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Sunday 19 April Published at 20:31
Issued by the Met Office
Sunday 19 April
There are no weather warnings in force anywhere in the United Kingdom.
About the Met Office Weather Warnings
BBC Weather carries two types of weather warnings issued by the Met Office: Warnings and Early Warnings.
Warnings will be issued when severe weather is expected within the next 24 hours.
Early Warnings will be issued more than 24 hours ahead of severe weather.
There are three categories of event Red, Amber and Yellow - the most severe is Red.
A Warning and an Early Warning of the same colour have the same severity but are forecast to arrive at different times. Thus, the difference between a Red Warning and a Red Early Warning is the lead time of the event.
When a warning is in force, full information can be found at Met Office Weather Warnings
About Flood Warnings
The flood warnings are issued by the Environment Agency, the Scottish Environment Protection Agency and Natural Resources Wales, and sent to the BBC Weather Centre. We then issue a compendium of warnings based on the latest information available. When severe flood warnings are issued they will also be highlighted on TV broadcasts.
Find out more about Flood Warnings
There are a number of ways you find out whether your area is at risk from flooding. The Environment Agency, the Scottish Environment Protection Agency and Natural Resources Wales update their warnings 24 hours a day via the Floodline number.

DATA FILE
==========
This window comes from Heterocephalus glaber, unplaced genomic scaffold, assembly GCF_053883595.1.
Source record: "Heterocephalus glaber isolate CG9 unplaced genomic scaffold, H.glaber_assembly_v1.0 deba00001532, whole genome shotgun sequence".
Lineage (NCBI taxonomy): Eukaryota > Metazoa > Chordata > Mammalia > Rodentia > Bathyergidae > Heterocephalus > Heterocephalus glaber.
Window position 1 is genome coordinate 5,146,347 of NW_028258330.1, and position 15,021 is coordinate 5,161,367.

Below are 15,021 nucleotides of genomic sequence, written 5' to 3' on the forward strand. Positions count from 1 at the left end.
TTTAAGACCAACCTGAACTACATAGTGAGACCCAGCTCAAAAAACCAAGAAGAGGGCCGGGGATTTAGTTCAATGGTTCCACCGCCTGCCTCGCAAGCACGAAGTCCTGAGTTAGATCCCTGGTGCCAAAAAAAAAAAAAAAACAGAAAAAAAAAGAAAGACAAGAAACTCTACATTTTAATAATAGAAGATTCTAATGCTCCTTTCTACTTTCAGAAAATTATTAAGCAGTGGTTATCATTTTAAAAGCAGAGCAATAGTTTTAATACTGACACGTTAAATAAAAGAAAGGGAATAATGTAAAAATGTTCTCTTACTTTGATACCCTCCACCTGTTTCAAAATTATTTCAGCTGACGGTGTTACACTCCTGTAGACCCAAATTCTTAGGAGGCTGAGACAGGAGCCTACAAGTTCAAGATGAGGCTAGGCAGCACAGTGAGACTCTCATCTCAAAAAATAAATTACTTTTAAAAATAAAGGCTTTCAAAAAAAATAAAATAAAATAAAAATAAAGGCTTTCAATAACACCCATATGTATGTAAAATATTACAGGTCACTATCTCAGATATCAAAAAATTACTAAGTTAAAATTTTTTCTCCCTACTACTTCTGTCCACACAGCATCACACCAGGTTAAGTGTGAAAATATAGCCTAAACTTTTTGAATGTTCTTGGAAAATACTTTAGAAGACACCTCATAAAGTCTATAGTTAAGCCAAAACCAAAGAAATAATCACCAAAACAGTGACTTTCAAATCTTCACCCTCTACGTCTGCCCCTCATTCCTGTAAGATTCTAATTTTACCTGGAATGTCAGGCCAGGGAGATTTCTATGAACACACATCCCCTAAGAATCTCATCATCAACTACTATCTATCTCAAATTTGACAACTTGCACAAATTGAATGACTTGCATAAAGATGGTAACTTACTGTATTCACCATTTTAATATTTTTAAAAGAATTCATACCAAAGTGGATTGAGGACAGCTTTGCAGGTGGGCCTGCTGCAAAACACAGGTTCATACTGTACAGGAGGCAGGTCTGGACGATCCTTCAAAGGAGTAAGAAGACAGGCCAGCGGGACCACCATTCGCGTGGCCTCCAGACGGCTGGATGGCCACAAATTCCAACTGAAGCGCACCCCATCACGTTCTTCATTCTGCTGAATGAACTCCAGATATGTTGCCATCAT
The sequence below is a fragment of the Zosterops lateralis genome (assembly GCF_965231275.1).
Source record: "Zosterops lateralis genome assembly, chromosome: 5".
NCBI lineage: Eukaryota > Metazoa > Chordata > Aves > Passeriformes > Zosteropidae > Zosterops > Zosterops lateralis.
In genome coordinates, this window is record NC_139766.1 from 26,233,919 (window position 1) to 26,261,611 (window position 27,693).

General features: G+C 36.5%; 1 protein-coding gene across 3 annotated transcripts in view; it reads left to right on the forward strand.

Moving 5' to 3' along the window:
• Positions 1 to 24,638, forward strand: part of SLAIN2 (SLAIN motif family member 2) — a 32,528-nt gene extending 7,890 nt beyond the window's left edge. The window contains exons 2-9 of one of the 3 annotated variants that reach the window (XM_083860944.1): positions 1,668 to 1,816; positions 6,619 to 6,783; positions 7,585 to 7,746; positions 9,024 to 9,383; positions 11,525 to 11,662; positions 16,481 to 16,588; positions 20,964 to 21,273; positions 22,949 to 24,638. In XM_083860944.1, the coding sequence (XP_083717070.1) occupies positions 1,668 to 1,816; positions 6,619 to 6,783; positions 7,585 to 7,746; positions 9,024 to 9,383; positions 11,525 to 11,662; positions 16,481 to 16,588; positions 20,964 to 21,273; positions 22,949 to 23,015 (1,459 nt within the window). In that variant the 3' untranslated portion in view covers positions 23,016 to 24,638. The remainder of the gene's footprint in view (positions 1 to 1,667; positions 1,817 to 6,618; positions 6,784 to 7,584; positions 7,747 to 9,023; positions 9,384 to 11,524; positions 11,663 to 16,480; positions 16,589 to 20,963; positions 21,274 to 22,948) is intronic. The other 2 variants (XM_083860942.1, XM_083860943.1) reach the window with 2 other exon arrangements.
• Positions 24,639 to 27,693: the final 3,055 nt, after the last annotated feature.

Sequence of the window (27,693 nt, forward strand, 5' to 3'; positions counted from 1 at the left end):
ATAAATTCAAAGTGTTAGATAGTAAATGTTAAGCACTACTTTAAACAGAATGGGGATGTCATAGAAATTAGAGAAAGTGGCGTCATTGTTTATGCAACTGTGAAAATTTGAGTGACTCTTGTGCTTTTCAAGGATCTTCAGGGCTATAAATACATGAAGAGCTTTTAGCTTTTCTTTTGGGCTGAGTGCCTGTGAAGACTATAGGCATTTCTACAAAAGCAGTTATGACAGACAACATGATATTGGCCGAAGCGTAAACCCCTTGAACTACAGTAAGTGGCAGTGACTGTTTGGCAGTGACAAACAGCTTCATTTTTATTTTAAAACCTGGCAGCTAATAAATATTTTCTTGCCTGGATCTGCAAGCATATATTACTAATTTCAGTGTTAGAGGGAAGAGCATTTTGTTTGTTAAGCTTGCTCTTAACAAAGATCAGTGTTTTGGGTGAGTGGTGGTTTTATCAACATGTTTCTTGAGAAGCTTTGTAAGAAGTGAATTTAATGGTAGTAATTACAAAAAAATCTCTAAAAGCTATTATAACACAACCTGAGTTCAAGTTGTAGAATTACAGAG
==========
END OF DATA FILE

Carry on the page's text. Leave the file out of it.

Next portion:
Floodline - 0345 988 1188
Monday 6 April Published at 10:00
Some warm spring weather!
The Easter weekend brought a good deal of dry and settled weather to the UK, with some areas enjoying beautiful spring sunshine and some pleasantly warm conditions. In fact, temperatures reached 21 Celsius across parts of Aberdeenshire on Easter Sunday, with other areas of Scotland and northern England also reaching the high teens. In direct contrast though, parts of East Anglia endured much cloudy and cooler Easter weather, with temperatures struggling to get into double figures in many locations.
So with April well underway, can we expect any change to these chiefly dry and settled conditions? In the short term, it looks like this week will be mainly fine and dry, with a good deal of sunshine at times and further warm conditions likely for many areas. As we head towards the middle of April, some subtle changes are anticipated for northern areas of the UK. Read on to find out the details...
Monday 6 April—Sunday 12 April
High pressure to bring warm sunshine
For the majority of the week, an anti-cyclone will be positioned just over the UK, resulting in light winds and chiefly dry conditions. The exact position of this high pressure system will have a large influence on how cloudy skies will be.
On Monday morning, skies were predominantly clear across many parts, giving a patchy frost. Areas adjacent to the Irish Sea coasts saw thicker fog though, which struggled to clear some coastal areas at all. Patchy fog also affected some north-eastern coasts for much of the day.
Elsewhere though, Monday was another very pleasant day, with temperatures peaking into the high teens across many parts of the UK.
Tuesday is expected to play out in a similar fashion to Monday, with a chilly start and some fairly persistent fog for some western coasts, but plenty of warm sunshine elsewhere.